I stood in the Peace Memorial Museum uncomfortably transfixed, staring uneasily through the glass at the gnarled, blackened thing in front of me. I then read the placard next to it. It once belonged to Yoshio Hamada. It was his fingernail. He had taken cover in a barrack when the US dropped a nuclear bomb on Hiroshima at the climax of World War II. Yoshio’s hand was still on the windowsill when the bomb detonated, exposing his hand to enough radiation to completely deform his fingertips. Since that day blood vessels began to grow in his fingernails and Yoshio would bleed profusely whenever he cut them. Compared to the horrors faced by countless others during the attack, Yoshio seemed lucky. A set of nearby mannequins showed that the bodies and faces of some survivors were burned so badly by the nuclear blasts that their skin hung from their bodies like wax dripping down the shaft of a candlestick.
Before the US “nuked” Hiroshima and Nagasaki, we never knew how nuclear explosions would affect human beings. The survivors of the nuclear attacks, like Yoshio Hamada, cruelly became subjects in a human experiment conducted during the darkest period in humanity’s pursuit of scientific discovery. The Hiroshima Peace Memorial catalogs all of the mortifying results. We learned that nuclear radiation exposure not only causes skin to melt and blood vessels to grow inside fingernails. It also causes, among other ailments, leukemia in the survivors and deformities and mental disorders in the children women carried at the time of the attack.
There were also unfathomable emotional costs, too. Children lost their parents. Parents lost their children. Families were torn apart and lives reduced to rubble, which, unlike Hiroshima and Nagasaki, could never be rebuilt and restored. One wrenching story recounts how a mother traversed the moonscape left behind in the wake of the attack in search of her missing child. She found him on the ground, dead, lying in the fetal position. She knew it was him: his name was etched onto the lunchbox he was still holding. Inside it were the charred remains of the lunch she had prepared for him that day, along with whatever hopes she had harbored in embracing her son again.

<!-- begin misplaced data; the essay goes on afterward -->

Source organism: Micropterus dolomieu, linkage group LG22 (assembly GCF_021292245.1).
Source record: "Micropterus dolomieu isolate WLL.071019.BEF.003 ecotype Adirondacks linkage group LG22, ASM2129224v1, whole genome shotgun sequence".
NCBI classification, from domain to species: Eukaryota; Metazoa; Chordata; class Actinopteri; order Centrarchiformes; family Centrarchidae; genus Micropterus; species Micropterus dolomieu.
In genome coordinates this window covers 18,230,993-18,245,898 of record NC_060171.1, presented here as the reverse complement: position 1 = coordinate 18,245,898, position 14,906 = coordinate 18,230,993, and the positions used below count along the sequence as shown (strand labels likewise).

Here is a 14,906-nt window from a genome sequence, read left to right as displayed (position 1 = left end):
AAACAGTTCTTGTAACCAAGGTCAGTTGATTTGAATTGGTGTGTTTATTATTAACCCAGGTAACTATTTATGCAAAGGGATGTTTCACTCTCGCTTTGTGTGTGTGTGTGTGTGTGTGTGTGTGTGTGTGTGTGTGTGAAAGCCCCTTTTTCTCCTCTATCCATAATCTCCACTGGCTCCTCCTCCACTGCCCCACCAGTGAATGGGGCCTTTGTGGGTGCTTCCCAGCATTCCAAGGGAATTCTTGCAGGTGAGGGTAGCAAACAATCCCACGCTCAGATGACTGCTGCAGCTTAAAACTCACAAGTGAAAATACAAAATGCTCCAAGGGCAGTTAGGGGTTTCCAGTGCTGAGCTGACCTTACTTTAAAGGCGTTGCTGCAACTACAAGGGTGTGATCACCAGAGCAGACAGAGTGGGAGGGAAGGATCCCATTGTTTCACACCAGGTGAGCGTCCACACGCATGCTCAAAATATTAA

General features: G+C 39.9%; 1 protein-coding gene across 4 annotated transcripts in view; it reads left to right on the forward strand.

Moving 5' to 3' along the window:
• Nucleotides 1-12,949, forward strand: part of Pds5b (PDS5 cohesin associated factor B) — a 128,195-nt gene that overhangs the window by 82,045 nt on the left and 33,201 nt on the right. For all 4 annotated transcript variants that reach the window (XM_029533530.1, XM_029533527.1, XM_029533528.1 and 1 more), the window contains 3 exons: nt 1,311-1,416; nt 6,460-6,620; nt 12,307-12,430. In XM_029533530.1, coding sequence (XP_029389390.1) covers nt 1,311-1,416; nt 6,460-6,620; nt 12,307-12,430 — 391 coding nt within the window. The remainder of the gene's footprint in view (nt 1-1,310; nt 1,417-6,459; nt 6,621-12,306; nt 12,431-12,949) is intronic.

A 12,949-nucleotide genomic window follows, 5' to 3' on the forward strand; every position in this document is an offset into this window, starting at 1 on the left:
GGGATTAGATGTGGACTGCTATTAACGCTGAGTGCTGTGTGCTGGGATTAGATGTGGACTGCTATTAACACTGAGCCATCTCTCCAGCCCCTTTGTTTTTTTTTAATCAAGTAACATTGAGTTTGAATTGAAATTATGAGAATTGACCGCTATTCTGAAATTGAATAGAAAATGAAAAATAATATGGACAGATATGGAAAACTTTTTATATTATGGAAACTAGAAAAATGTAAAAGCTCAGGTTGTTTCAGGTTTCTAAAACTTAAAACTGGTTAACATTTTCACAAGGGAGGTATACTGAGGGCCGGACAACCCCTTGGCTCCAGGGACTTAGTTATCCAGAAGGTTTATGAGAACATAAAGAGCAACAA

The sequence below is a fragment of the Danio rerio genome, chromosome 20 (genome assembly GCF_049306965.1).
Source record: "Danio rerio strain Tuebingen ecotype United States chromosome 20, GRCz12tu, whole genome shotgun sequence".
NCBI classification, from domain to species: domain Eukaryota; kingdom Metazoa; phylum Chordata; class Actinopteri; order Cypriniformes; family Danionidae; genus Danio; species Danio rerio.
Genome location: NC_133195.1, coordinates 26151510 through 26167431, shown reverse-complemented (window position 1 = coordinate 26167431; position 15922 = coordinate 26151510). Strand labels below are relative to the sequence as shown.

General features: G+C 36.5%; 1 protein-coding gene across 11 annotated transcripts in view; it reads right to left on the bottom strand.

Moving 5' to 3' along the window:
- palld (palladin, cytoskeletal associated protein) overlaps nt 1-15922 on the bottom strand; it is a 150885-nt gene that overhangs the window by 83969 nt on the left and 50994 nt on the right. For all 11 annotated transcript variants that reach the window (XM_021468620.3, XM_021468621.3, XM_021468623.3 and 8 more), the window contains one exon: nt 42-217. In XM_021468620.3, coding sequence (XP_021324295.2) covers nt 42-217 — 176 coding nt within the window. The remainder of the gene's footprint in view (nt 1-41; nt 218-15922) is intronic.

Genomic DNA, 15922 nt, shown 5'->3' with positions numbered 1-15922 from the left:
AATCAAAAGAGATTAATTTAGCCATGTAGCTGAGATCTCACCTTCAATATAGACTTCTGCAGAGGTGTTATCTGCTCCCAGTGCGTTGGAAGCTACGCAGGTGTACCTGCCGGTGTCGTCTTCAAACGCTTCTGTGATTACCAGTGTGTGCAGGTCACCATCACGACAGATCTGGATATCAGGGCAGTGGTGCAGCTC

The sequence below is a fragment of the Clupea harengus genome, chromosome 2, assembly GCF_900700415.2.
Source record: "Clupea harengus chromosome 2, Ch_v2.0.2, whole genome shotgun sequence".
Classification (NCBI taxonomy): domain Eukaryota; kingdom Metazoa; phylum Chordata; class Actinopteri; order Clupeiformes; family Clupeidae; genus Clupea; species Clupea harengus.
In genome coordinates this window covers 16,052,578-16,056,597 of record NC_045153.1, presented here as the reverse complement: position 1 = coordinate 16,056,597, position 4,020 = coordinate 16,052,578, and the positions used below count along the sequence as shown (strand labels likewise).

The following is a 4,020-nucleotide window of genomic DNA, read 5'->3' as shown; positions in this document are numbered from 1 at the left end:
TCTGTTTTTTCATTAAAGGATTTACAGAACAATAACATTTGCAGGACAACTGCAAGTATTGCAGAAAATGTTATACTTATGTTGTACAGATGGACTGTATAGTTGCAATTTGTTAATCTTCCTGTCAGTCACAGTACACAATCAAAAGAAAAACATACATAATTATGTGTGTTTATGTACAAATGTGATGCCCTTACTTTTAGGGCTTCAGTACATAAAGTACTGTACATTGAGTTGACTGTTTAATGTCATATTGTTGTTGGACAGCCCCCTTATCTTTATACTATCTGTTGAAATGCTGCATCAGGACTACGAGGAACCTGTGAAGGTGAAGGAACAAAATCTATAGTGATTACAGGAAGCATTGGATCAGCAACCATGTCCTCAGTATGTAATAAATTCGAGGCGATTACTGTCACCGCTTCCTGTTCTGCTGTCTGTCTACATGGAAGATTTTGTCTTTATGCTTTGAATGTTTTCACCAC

Such memories live in a dark, forgotten room in American history. The United States’ decision to drop nuclear bombs on Hiroshima and Nagasaki brought humanity to the end of a long and dark hallway. At the end of it we triumphantly opened the door to that room only to find ourselves quickly shutting it, cringing in disgust and fear at the horrors we saw. Knowing the practical consequences of the nuclear attacks was enough for most of us: people died and suffered in the attacks, but it was for a just cause. World War II was finally over and we could celebrate our victory. Walking beyond the door’s threshold and intimately understanding and absorbing the human costs of the attacks was a step too far.
For most of us, the idea of nuclear holocaust is still horrifying in an abstract sense. We cannot possibly bring ourselves to seriously contemplate, in detail, an event so horrible, let alone that event happening to ourselves. Thankfully, the Hiroshima Peace Memorial Museum confronts us with the realities of nuclear war that humanity would have otherwise forgotten. It allows present and future generations to walk into the darkness and meditate on the consequences of nuclear war and how it will personally affect us all. It also opens our minds to a chilling, quite unnerving possibility: that one day our own pictures and belongings could be on display in a similar museum cataloguing the devastation wrought upon our own cities by a nuclear attack.
So long as nuclear weapons exist on Earth, that menacing possibility is quite real. It will forever cast its long shadow over every human life, every country, and every generation until the day comes when the fire at the Cenotaph is extinguished.
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